From 1937 onwards Van Veen warned about the deplorable condition of the Dutch flood defences. He stipulated that a disaster was imminent, but politically he found no support for his warnings. The main reason being that improvement of dikes would cost a lot of money, which was not available in The Netherlands just after the war (the country depended mainly on money from the Marshall Plan. He had already published a book in English on the history of Dutch Hydraulic Engineering (Dredge, Drain, Reclaim, the Art of a Nation) .[5] In later reprints of this book he added a chapter by "Dr. Cassandra" as he used this pseudonym, including these warnings. His final warning report was a study describing the risks, including a plan to improve the situation by closing some estuaries. This document was dated January 29, 1953. During the following night The Netherlands were struck by the biggest storm surge ever, the North Sea flood of February 1st, 1953. After the disaster a State Commission was installed (18 February 1953), Johan van Veen was appointed Secretary of the State Commission. In May 1953 the commission offered its first interim report, recommending immediate closure of the Hollandse IJssel with a storm surge barrier Flood barrier, and to implement Van Veen's plan to close the estuaries (the Delta Works). Eventually this work had been carried out; the final report of the commission was published in 1960, one year after Johan van Veen died. In The Netherlands Johan van Veen is remembered as the "father of the Delta Plan" and in England as "Master of the Floods".[6]


Johan van Veen has a number of inventions to his name. Notable is the Van Veen Grab Sampler, a device to take (disturbed) bed samples from the seabed (around 1930).[7] He is also the inventor of the pneumatic barrier to prevent salt intrusion (around 1940).[8] In 1930 he proved the analogy between electricity and water flow. From this principle he developed an analog computer to calculate tidal flow (electric analogon).[9] In the period 1944-1956 it had become operational. Later on this machine was updated and became the practical computer to calculate tidal flow and water levels in the Dutch Delta (to predict the effect of closure works, the Delta Works. This analog computer now bears the name Deltar.[10]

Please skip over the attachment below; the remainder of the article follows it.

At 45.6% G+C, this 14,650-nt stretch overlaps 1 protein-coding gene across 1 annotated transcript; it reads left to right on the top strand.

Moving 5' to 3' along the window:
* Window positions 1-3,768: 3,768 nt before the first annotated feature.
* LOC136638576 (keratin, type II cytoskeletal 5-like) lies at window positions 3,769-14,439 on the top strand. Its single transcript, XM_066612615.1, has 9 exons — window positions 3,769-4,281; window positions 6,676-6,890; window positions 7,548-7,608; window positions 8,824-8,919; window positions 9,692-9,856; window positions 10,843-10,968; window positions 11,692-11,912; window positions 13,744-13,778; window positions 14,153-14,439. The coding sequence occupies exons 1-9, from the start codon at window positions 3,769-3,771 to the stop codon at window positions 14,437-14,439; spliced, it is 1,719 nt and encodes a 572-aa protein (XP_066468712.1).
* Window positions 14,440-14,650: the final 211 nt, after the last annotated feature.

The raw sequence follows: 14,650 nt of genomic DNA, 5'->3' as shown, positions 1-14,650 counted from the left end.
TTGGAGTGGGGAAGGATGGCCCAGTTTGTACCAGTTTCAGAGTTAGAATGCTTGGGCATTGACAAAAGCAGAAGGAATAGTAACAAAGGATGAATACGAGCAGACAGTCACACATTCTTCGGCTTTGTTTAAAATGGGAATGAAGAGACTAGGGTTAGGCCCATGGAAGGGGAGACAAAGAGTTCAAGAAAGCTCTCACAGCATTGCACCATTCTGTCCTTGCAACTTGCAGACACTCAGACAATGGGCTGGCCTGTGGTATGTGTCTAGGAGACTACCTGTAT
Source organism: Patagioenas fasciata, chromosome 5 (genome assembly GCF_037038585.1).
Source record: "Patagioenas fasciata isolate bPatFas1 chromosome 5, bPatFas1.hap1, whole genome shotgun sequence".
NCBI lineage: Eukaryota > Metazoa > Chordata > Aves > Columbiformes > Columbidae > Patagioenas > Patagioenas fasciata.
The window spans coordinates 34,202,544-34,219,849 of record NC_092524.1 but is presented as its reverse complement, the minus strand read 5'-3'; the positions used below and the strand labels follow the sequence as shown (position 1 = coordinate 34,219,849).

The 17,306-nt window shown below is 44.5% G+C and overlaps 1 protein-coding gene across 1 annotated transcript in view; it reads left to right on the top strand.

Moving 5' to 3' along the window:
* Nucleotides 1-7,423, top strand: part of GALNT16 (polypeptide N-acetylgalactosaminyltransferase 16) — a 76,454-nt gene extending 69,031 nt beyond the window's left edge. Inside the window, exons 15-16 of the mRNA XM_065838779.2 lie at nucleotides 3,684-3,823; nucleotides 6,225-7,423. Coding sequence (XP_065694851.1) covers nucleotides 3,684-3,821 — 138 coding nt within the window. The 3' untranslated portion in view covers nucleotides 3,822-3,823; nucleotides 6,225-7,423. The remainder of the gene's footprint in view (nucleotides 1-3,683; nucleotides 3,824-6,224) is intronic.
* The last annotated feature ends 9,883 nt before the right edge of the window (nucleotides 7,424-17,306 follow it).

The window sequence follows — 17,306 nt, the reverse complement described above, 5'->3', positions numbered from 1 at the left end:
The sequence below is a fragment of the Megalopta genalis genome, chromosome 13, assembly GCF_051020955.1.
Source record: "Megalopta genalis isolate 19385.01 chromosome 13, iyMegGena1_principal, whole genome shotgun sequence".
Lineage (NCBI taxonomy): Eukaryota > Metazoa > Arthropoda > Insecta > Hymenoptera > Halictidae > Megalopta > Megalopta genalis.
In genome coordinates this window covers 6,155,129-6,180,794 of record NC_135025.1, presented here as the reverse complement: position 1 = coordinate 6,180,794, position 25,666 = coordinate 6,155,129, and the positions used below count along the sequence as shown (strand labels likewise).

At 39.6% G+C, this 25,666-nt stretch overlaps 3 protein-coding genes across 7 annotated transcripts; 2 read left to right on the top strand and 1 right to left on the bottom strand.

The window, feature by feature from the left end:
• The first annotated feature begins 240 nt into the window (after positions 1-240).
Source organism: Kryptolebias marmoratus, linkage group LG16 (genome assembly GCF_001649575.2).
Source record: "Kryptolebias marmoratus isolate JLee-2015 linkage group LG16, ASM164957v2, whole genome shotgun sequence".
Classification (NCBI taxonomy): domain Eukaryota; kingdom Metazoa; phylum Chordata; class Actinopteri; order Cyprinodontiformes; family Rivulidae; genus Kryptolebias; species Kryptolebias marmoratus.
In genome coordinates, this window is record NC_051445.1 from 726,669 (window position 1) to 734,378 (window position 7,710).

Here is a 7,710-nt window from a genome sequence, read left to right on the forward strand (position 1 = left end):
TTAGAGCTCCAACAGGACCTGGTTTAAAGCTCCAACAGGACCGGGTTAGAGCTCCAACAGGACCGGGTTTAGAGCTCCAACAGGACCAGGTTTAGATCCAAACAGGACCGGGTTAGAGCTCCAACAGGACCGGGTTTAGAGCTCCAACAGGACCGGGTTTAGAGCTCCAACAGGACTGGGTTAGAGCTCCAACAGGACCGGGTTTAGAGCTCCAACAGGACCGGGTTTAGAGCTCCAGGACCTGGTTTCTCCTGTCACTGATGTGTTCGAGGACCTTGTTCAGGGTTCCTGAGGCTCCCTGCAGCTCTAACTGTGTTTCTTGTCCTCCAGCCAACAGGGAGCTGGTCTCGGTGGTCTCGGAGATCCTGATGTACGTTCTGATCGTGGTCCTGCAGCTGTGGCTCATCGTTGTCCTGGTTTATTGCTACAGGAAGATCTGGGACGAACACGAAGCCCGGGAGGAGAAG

On May 5, 1927 Van Veen married Hendrika (Henny) Aalfs during his stay in Surinam. He had three children. Unfortunately their marriage was not very happy. Although he came from a Dutch Reformed Church family, he converted to Christian Science until 1937, following his sister Anna, who lived in the United States.[11] Van Veen suffered from a number of heart attacks. The first one in 1937 and later in 1948 a heavy one after his "four-island-plan" was rejected. In 1957 was his last, fatal attack in the train when on his way to a meeting regarding his plan of a new harbour near Delfzijl, the Eemshaven.[12]

Publications (in English)[edit]

For a full list of all his publications (mainly in Dutch) is referred to the Tresor of Dutch Hydraulic Engingeering.


  1. ^ Van der Ham (2003), ch. 1
  2. ^ Van der Ham (2003), ch. 2
  3. ^ Van der Ham (2003), ch. 3
  4. ^ Van der Ham (2003), ch. 4
  5. ^ Van Veen, Johan (1962). Dredge, Drain, Reclaim, the Art of a Nation. The Hague, Netherlands: Matinus Nijhoff. p. 200.
  6. ^ Van der Ham (2003), ch. 8
  7. ^ Van Veen (1936), p164-166
  8. ^ Van Veen (1941)
  9. ^ Van Veen (1937)
  10. ^ Rooijendijk 2009, p347
  11. ^ Van der Ham (2003), p24
  12. ^ Van der Ham (2003), p228


  • Rooijendijk, Cordula (2009). Waterwolven: een geschiedenis van stormvloeden, dijkenbouwers en droogmakers [waterwolves, a history of storm surges, dike builders and reclaimers] (in Dutch). Uitgeverij Atlas. ISBN 9789046703380.
  • Van der Ham, Willem (2003). Meester van de zee. Johan van Veen (1893-1959), waterstaatsingenieur [Master of the Sea. Johan van Veen (1893-1959), Engineer at Rijkswaterstaat] (in Dutch). Uitgeverij Balans. ISBN 9050185959.
  • Van Veen, Johan (1936). Onderzoekingen in de hoofden [Research in the Strait of Dover] (Thesis) (in Dutch). Utrecht University.
  • Van Veen, Johan (7 May 1937). "Getijstroomberekeningen met behulp van wetten analoog aan die van Ohm en Kirchhoff" [Calculation of tidal current using laws analog to those of Ohm and Kirchhoff]. De Ingenieur (in Dutch). 52 (19): B73–B81.
  • Van Veen, Johan (7 March 1941). "Twee middelen om het zoutbezwaar bij zeesluizen op te heffen" [Two methods to solve the salt-intrusion problems at navigation locks]. De Ingenieur (in Dutch). 56 (10): B33–B34.